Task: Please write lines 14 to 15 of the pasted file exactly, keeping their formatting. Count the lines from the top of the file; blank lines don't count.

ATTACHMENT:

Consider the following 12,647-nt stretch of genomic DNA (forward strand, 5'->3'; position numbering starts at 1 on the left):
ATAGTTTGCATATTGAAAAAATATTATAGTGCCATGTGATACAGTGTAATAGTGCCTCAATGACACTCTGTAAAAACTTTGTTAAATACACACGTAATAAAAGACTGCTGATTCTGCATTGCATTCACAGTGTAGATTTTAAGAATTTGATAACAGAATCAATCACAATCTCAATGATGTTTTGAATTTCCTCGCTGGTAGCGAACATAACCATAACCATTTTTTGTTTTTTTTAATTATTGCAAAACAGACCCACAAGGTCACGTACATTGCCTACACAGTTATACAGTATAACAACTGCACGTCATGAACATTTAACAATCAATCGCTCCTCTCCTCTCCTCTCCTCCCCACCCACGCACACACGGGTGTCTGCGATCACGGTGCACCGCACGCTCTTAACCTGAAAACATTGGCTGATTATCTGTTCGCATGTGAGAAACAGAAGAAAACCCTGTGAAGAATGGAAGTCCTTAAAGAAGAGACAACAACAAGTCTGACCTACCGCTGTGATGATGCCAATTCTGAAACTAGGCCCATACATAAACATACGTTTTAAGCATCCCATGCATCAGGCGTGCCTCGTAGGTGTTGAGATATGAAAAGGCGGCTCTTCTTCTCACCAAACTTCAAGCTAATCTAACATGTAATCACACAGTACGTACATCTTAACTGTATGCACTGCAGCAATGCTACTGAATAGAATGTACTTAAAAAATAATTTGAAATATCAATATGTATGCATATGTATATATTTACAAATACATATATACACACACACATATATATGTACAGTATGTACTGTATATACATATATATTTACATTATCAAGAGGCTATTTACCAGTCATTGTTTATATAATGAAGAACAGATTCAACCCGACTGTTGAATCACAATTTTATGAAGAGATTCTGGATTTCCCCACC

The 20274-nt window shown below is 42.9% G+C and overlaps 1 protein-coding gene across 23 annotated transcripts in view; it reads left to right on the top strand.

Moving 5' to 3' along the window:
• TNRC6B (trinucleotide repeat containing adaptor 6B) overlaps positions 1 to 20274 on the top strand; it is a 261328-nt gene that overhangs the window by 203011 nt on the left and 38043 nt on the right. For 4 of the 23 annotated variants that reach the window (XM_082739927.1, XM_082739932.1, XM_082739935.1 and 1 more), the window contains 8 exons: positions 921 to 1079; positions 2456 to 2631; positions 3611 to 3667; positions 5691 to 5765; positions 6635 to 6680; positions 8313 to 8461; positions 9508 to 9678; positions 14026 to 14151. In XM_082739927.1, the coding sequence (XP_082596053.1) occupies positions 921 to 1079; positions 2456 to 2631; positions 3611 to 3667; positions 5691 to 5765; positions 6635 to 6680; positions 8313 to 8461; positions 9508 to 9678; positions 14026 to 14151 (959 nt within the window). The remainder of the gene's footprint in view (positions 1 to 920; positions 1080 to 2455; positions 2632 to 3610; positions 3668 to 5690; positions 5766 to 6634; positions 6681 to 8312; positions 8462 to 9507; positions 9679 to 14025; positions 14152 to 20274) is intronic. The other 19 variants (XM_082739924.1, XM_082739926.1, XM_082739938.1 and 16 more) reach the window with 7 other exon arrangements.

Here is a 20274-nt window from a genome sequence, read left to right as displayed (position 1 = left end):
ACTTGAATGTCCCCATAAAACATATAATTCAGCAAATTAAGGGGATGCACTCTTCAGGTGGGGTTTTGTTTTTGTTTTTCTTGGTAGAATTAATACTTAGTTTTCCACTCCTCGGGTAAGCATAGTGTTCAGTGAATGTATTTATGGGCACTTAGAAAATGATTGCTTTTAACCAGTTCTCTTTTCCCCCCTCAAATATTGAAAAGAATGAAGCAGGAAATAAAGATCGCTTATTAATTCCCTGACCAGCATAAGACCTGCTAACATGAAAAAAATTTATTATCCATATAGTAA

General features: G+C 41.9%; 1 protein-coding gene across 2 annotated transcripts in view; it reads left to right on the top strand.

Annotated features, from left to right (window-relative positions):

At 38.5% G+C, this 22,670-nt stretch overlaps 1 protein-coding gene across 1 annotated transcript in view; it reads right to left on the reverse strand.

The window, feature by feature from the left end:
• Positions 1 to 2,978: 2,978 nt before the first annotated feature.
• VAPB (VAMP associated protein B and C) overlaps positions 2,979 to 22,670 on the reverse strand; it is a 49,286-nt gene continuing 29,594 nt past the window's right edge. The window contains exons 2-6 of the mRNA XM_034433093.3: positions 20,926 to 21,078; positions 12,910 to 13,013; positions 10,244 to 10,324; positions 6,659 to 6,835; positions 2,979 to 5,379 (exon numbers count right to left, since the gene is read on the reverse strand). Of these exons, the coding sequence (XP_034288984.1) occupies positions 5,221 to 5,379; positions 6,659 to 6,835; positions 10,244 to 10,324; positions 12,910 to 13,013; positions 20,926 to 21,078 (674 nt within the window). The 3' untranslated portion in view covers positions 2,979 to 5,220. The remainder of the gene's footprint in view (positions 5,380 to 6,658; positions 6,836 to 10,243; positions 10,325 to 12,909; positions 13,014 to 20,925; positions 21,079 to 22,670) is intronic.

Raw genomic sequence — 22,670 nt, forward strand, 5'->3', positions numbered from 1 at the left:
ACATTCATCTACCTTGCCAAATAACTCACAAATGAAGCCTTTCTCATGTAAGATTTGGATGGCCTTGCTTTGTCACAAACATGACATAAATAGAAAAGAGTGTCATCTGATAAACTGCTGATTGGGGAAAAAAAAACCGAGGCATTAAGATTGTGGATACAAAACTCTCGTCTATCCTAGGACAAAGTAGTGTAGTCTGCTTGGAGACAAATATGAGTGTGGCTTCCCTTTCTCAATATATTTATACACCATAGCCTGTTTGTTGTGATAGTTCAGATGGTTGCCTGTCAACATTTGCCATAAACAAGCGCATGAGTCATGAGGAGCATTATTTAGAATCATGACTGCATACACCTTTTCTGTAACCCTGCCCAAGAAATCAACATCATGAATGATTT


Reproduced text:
Raw genomic sequence — 22,670 nt, forward strand, 5'->3', positions numbered from 1 at the left:
ACATTCATCTACCTTGCCAAATAACTCACAAATGAAGCCTTTCTCATGTAAGATTTGGATGGCCTTGCTTTGTCACAAACATGACATAAATAGAAAAGAGTGTCATCTGATAAACTGCTGATTGGGGAAAAAAAAACCGAGGCATTAAGATTGTGGATACAAAACTCTCGTCTATCCTAGGACAAAGTAGTGTAGTCTGCTTGGAGACAAATATGAGTGTGGCTTCCCTTTCTCAATATATTTATACACCATAGCCTGTTTGTTGTGATAGTTCAGATGGTTGCCTGTCAACATTTGCCATAAACAAGCGCATGAGTCATGAGGAGCATTATTTAGAATCATGACTGCATACACCTTTTCTGTAACCCTGCCCAAGAAATCAACATCATGAATGATTT